Week 14 NFC East Preview

The 2015 NFC East reminds me of American Idol’s heyday back in the early 2000s. I was never one to watch those types of award shows, especially growing up, but for whatever reason, there was something about American Idol that I just couldn’t take my eyes off. No, I didn’t necessarily watch week in and week out while people got voted off. I much preferred the auditions. Simon, Randy, and Paula traveled around the country seemingly trying to find the next “American Idol,” while a large majority of their viewers were just watching to see people who have 0 singing ability go on national television and sing their hearts out with no shame. Of course, this provided the television audience with countless opportunities to mock the contestants and laugh at their uncomfortable interactions with Simon Cowell. My fellow viewers and I didn’t watch to see who won, but rather to see who we could rip on endlessly to feel better about ourselves.

That’s the 2015 NFC East.

No one really cares who wins this division. People outside the metropolitan areas of Dallas, Washington, New York City, and Philadelphia didn’t watch on Monday Night to see which team proved victorious. Instead, they wanted to watch a trainwreck. Trainwrecks are awful, but people just can’t seem to take their eyes off of them. Viewers watched for the inevitable “Not­Top Ten play” of the week that would head water­cooler discussion on Tuesday morning (Washington Wide Receiver Desean Jackson provided that late in the fourth quarter). The Washington/Dallas Monday matchup was just like every awful American Idol audition in history ­ people watched because they wanted to laugh and feel better about themselves, not because they actually cared who won the football game.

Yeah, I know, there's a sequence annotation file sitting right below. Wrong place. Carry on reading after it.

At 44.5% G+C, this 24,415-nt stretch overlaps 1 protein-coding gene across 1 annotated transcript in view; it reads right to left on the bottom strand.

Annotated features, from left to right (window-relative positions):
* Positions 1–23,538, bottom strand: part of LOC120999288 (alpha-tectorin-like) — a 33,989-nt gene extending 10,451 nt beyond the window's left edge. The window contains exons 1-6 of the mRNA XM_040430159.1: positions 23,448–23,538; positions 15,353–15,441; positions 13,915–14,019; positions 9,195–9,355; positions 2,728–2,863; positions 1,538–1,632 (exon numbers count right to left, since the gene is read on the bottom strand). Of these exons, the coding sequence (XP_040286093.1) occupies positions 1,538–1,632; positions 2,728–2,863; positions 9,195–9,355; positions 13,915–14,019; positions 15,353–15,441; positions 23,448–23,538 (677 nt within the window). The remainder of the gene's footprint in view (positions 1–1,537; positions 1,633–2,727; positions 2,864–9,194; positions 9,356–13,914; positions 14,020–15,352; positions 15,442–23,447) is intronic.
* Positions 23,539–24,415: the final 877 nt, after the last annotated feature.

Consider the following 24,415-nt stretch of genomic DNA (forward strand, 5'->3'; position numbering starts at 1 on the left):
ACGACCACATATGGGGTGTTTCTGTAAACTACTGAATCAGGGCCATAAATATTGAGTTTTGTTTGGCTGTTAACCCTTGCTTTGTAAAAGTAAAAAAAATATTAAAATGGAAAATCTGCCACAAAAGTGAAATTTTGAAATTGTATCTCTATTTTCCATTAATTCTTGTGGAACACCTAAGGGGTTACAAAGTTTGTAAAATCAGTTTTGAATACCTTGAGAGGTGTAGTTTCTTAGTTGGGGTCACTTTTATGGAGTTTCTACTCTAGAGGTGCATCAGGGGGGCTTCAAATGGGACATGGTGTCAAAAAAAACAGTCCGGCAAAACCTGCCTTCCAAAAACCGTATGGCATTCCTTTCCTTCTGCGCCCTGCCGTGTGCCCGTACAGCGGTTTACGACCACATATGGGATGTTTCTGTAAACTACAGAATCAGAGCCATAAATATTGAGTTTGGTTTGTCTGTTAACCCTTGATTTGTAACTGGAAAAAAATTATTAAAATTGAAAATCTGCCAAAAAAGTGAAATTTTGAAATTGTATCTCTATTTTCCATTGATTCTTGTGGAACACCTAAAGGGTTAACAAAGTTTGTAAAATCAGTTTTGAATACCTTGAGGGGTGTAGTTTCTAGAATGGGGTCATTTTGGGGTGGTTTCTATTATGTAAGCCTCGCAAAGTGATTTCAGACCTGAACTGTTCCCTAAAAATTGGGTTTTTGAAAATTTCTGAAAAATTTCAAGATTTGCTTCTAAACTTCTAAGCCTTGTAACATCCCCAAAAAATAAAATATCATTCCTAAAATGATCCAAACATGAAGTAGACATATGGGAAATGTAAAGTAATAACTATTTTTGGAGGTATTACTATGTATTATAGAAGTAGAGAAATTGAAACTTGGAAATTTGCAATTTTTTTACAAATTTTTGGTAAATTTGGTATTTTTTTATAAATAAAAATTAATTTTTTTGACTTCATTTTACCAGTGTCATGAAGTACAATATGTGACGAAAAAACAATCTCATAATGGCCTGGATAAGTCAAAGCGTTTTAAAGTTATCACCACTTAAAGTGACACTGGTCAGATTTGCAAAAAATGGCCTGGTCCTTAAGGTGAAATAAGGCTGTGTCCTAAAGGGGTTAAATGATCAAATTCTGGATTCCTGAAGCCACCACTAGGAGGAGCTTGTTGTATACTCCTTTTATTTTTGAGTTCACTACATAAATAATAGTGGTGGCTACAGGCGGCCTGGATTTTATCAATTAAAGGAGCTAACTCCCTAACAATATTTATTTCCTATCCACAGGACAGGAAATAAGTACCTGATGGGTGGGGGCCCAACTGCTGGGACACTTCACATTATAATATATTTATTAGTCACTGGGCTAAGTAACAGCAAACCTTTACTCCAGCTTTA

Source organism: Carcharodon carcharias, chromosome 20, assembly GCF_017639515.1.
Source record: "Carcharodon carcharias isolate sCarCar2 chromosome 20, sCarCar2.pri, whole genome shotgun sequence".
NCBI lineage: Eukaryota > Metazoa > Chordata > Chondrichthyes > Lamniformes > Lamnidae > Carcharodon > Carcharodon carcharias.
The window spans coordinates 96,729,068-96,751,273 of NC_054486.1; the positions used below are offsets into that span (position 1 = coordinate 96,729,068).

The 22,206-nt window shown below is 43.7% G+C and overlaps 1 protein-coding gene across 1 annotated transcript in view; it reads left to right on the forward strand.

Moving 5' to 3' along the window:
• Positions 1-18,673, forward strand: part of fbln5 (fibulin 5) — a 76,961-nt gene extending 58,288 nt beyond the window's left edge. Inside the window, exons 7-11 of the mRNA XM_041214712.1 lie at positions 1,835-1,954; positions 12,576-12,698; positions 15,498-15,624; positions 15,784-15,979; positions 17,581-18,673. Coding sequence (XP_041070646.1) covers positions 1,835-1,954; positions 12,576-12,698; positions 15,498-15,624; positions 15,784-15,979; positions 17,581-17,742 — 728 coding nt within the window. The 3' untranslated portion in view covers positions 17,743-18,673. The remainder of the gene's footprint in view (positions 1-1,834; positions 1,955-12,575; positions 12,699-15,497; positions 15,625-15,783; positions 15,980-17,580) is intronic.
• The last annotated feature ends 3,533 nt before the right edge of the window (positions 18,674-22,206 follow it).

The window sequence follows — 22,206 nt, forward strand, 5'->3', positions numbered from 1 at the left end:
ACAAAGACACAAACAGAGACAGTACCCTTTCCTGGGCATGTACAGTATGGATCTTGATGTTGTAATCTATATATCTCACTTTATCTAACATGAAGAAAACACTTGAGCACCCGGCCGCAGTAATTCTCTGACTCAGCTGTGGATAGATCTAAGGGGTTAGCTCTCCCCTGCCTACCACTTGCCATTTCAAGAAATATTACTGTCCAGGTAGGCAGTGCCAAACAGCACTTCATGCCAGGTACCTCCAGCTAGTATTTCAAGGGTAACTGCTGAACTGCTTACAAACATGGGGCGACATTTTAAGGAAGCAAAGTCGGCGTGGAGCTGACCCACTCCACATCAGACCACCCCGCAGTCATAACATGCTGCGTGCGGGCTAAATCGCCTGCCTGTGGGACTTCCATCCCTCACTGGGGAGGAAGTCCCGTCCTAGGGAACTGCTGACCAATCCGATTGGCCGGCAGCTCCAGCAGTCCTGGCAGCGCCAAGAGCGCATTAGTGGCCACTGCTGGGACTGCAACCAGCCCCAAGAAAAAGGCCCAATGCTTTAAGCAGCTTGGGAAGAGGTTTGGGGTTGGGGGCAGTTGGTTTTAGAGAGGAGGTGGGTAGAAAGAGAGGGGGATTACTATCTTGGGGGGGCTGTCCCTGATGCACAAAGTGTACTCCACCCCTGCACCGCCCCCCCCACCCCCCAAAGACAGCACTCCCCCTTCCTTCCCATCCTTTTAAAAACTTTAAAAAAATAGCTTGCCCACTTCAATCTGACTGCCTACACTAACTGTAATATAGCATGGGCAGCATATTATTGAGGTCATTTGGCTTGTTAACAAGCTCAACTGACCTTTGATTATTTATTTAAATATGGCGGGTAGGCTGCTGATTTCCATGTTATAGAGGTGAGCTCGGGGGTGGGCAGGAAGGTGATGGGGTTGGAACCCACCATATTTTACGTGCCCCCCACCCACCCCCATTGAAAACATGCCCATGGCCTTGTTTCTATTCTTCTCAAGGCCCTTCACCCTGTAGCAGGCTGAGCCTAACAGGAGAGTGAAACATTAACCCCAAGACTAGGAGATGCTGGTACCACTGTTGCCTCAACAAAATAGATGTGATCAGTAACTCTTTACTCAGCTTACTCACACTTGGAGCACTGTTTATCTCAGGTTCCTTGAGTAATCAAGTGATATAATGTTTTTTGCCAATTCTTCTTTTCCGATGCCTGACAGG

However, on American Idol, none of the putrid auditioners received a spot in Hollywood. The NFC East, much to the chagrin of football fans everywhere, will have one team reach the playoffs and receive a first round home game. That’s like sending t​he guy who sang “Let my people go”​back in 2009 to Hollywood. It’s asinine and makes absolutely no sense, but until the NFL decides to move on from the divisional system, this situation will happen every few years.


Buffalo Bills (6­-6) vs. Philadelphia Eagles (5­-7)

As Lesean McCoy returns to the city that drafted him, both Buffalo and Philadelphia look to keep pace in their respective playoff hunts.

Matchups to watch:

1) In recent games, Buffalo QB Tyrod Taylor has been taking more shots down the field to his explosive Wide Receiver Sammy Watkins. Last week, Eagles’ rookie Defensive Back Eric Rowe got his first start of the year (starting DB Nolan Carroll III is out for the year with a broken ankle), and did a more than respectable job against New England’s depleted receiving core. On Sunday, because the Eagles generally don’t shadow #1 wide receivers with Byron Maxwell, Rowe will see a fair share of reps against Watkins. Look for Tyrod to try and abuse the rookie in one­-on-­one coverage. Eagles Defensive Coordinator Billy Davis may want to be careful with his rookie and get him away from Watkins when possible, but definitely give him safety help over the top.

2)  It’s Shady McCoy’s return to Philly and it’ll be interesting to see how the fans greet him. McCoy was traded in the off­season for linebacker Kiko Alonso (who has struggled), and with the ineffectiveness of free agent signing Demarco Murray, Eagles fans probably miss Shady a little bit. Look for Rex Ryan to pound the Eagles with a heavy dose of McCoy early and often. The Eagles must contain Shady and keep the Bills at 3rd and long behind the chains.

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3)  The Eagles special teams unit tries to keep it rolling after a HUGE day in New England last Sunday. When the Eagles offense is aided by a special teams touchdown or two, they can be a tough team to beat.